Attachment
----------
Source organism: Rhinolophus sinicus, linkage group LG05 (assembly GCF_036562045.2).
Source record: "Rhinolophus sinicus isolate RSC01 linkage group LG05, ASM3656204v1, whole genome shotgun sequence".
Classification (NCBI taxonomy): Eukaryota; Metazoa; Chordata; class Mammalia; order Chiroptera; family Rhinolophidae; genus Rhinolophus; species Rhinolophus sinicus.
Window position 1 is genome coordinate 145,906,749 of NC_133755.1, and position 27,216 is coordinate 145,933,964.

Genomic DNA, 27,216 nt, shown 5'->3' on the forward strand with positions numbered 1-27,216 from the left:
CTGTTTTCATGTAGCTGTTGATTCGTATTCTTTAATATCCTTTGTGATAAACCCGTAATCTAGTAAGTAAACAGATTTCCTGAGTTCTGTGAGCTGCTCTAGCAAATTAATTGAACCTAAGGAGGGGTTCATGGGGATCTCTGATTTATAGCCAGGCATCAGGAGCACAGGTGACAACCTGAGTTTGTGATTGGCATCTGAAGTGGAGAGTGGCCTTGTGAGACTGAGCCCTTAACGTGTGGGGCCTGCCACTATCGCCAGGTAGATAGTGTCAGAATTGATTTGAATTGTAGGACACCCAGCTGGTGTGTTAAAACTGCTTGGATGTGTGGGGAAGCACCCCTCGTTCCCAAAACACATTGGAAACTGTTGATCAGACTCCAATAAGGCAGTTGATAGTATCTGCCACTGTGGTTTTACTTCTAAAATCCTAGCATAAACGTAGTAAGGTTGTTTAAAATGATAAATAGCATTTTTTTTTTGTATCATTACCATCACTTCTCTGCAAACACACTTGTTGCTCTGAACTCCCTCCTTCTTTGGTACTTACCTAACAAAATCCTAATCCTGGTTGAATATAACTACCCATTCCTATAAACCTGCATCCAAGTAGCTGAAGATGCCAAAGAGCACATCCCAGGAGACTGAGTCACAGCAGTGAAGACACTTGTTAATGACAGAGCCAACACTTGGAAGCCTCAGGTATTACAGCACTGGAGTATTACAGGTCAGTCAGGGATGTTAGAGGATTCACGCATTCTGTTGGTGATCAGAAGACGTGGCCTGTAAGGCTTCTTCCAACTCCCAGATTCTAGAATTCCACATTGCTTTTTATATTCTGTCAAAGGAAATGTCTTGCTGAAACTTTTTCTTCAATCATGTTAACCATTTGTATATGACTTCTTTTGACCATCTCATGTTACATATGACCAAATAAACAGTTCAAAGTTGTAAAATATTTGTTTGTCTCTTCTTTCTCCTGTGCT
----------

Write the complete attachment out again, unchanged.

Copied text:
Source organism: Rhinolophus sinicus, linkage group LG05 (assembly GCF_036562045.2).
Source record: "Rhinolophus sinicus isolate RSC01 linkage group LG05, ASM3656204v1, whole genome shotgun sequence".
Classification (NCBI taxonomy): Eukaryota; Metazoa; Chordata; class Mammalia; order Chiroptera; family Rhinolophidae; genus Rhinolophus; species Rhinolophus sinicus.
Window position 1 is genome coordinate 145,906,749 of NC_133755.1, and position 27,216 is coordinate 145,933,964.

Genomic DNA, 27,216 nt, shown 5'->3' on the forward strand with positions numbered 1-27,216 from the left:
CTGTTTTCATGTAGCTGTTGATTCGTATTCTTTAATATCCTTTGTGATAAACCCGTAATCTAGTAAGTAAACAGATTTCCTGAGTTCTGTGAGCTGCTCTAGCAAATTAATTGAACCTAAGGAGGGGTTCATGGGGATCTCTGATTTATAGCCAGGCATCAGGAGCACAGGTGACAACCTGAGTTTGTGATTGGCATCTGAAGTGGAGAGTGGCCTTGTGAGACTGAGCCCTTAACGTGTGGGGCCTGCCACTATCGCCAGGTAGATAGTGTCAGAATTGATTTGAATTGTAGGACACCCAGCTGGTGTGTTAAAACTGCTTGGATGTGTGGGGAAGCACCCCTCGTTCCCAAAACACATTGGAAACTGTTGATCAGACTCCAATAAGGCAGTTGATAGTATCTGCCACTGTGGTTTTACTTCTAAAATCCTAGCATAAACGTAGTAAGGTTGTTTAAAATGATAAATAGCATTTTTTTTTTGTATCATTACCATCACTTCTCTGCAAACACACTTGTTGCTCTGAACTCCCTCCTTCTTTGGTACTTACCTAACAAAATCCTAATCCTGGTTGAATATAACTACCCATTCCTATAAACCTGCATCCAAGTAGCTGAAGATGCCAAAGAGCACATCCCAGGAGACTGAGTCACAGCAGTGAAGACACTTGTTAATGACAGAGCCAACACTTGGAAGCCTCAGGTATTACAGCACTGGAGTATTACAGGTCAGTCAGGGATGTTAGAGGATTCACGCATTCTGTTGGTGATCAGAAGACGTGGCCTGTAAGGCTTCTTCCAACTCCCAGATTCTAGAATTCCACATTGCTTTTTATATTCTGTCAAAGGAAATGTCTTGCTGAAACTTTTTCTTCAATCATGTTAACCATTTGTATATGACTTCTTTTGACCATCTCATGTTACATATGACCAAATAAACAGTTCAAAGTTGTAAAATATTTGTTTGTCTCTTCTTTCTCCTGTGCT